Four-legged friends

Published 12:00 am Saturday, June 25, 2005

PETA visits shelter monthly to spay and neuter animals

By Jason Norman

Watching over the area’s unclaimed four-legged residents carries quite a set of duties, said Harry White, acting chief animal control

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officer for the Suffolk Animal Control Shelter.

&uot;We come in and clean the shelter and give animals fresh water,&uot; said White, whose facility currently houses about 15 dogs and cats. &uot;Then we go out on calls.&uot;

About 60 percent of the shelter’s calls deal with strays, he estimates. If an animal is found, it’s brought to the building, and its sex, age, color, weight and disposition are recorded.

Animals without collars are kept for a week, and those with collars are held for 12 days. Then they’re put up for adoption.

&uot;It depends on the type and disposition of the animal,&uot; White said. &uot;We don’t want to adopt any mean animals. When the animals are here, the officers have time to decide if they’re good animals who can be adopted.&uot;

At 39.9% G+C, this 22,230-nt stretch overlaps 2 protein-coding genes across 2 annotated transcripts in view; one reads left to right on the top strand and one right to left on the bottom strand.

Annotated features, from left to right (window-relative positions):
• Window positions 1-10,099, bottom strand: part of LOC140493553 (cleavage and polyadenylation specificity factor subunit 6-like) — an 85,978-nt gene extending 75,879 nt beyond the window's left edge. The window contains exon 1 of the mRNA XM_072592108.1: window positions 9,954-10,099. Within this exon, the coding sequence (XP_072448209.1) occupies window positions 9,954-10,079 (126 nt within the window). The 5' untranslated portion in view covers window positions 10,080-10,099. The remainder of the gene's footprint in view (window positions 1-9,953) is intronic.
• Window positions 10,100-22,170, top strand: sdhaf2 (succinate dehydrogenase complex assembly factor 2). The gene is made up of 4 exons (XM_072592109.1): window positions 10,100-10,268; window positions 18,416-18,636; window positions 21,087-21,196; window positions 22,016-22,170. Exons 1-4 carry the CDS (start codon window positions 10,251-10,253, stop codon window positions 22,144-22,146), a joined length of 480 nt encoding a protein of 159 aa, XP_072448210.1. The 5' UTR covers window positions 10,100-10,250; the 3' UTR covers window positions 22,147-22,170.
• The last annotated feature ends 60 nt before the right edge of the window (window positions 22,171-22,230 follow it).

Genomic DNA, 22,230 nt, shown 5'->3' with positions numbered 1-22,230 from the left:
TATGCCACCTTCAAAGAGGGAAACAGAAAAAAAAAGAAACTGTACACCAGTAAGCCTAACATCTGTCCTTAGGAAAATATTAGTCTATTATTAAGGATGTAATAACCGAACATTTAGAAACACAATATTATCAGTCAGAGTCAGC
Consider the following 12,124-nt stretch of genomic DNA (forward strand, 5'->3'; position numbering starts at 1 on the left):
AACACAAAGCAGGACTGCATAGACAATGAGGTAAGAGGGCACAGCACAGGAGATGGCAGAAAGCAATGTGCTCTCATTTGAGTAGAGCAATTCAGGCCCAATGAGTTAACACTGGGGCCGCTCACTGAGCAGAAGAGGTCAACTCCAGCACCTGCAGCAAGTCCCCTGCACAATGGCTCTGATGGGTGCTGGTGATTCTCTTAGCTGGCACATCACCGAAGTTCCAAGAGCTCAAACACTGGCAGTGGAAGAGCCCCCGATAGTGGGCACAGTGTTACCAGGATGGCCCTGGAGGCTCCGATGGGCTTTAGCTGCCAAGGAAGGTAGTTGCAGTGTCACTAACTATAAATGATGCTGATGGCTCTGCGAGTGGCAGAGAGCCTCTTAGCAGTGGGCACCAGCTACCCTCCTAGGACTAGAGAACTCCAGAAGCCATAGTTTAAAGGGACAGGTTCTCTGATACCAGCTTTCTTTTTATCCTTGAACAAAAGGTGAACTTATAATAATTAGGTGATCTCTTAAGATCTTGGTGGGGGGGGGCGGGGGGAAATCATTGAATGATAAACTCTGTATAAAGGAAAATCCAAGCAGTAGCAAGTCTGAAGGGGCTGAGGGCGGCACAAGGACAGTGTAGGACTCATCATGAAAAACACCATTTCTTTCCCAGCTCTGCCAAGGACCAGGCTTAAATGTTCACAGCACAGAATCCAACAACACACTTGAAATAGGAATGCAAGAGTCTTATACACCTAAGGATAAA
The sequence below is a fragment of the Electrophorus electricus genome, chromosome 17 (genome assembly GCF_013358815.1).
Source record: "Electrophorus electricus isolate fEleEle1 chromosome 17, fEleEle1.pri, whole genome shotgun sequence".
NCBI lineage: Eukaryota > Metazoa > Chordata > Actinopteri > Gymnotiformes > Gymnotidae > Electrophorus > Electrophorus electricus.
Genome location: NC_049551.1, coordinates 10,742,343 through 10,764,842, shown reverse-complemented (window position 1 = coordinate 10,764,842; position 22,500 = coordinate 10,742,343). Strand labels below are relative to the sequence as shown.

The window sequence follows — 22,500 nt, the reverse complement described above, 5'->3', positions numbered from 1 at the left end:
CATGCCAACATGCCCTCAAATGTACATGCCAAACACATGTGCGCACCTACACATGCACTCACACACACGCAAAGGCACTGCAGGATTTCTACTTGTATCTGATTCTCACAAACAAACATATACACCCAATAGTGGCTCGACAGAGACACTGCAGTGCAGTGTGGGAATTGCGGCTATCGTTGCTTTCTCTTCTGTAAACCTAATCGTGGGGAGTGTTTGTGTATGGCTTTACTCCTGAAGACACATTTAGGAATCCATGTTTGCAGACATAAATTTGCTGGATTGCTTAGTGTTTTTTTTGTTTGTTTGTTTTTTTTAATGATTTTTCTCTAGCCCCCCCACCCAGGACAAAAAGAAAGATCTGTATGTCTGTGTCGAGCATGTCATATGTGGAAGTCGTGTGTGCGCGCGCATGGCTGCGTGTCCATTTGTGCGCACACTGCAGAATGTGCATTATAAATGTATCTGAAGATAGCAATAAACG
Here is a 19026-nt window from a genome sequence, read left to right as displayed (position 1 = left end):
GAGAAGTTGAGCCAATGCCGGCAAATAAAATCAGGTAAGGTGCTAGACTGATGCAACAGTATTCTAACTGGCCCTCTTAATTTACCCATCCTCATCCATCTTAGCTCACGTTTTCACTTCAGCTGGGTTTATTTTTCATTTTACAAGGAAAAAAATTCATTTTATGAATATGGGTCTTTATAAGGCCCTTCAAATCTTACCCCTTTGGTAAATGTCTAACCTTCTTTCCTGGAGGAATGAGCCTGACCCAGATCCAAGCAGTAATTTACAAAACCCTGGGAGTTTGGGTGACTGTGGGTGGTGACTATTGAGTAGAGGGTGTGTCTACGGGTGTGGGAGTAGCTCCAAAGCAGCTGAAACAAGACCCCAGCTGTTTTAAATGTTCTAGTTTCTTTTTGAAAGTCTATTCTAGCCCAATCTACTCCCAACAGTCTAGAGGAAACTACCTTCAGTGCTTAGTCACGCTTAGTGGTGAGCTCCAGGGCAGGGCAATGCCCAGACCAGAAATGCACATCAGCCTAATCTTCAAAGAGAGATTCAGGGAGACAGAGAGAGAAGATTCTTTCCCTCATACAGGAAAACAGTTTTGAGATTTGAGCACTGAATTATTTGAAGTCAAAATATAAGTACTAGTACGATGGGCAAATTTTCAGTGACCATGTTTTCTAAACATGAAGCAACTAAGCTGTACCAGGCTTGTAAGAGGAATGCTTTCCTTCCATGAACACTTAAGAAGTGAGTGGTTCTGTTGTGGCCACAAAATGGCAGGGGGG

Photos of the animals are posted on the billboard at the Main Street Wal-Mart, and on the city Web site,

Every month, White estimated, between 20 and 30 dogs are given away for an adoption fee of $25. Sometimes, sadly, no one comes to get them.

&uot;Unfortunately, we have to euthanize some of them,&uot; he said. &uot;No one enjoys it, but it’s something we have to do.&uot;

Even after adopting the animals, a new owner’s responsibilities continue. The pet should be seen by a veterinarian as soon as possible. In keeping with a state law,

animals over six months old must be spayed or neutered within 30 days.

Once a month, the People for the Ethical Treatment of Animals (PETA) visits the shelter to spay and neuter pets for a discounted price.

&uot;That’s our only association with PETA,&uot; said White, who said that to his knowledge, the shelter had never given pets to Andrew Benjamin Cook and Adria Joy Hinkle, the animal rights group representatives arrested last week on animal cruelty charges.

For more information on adoption, call 923-2160.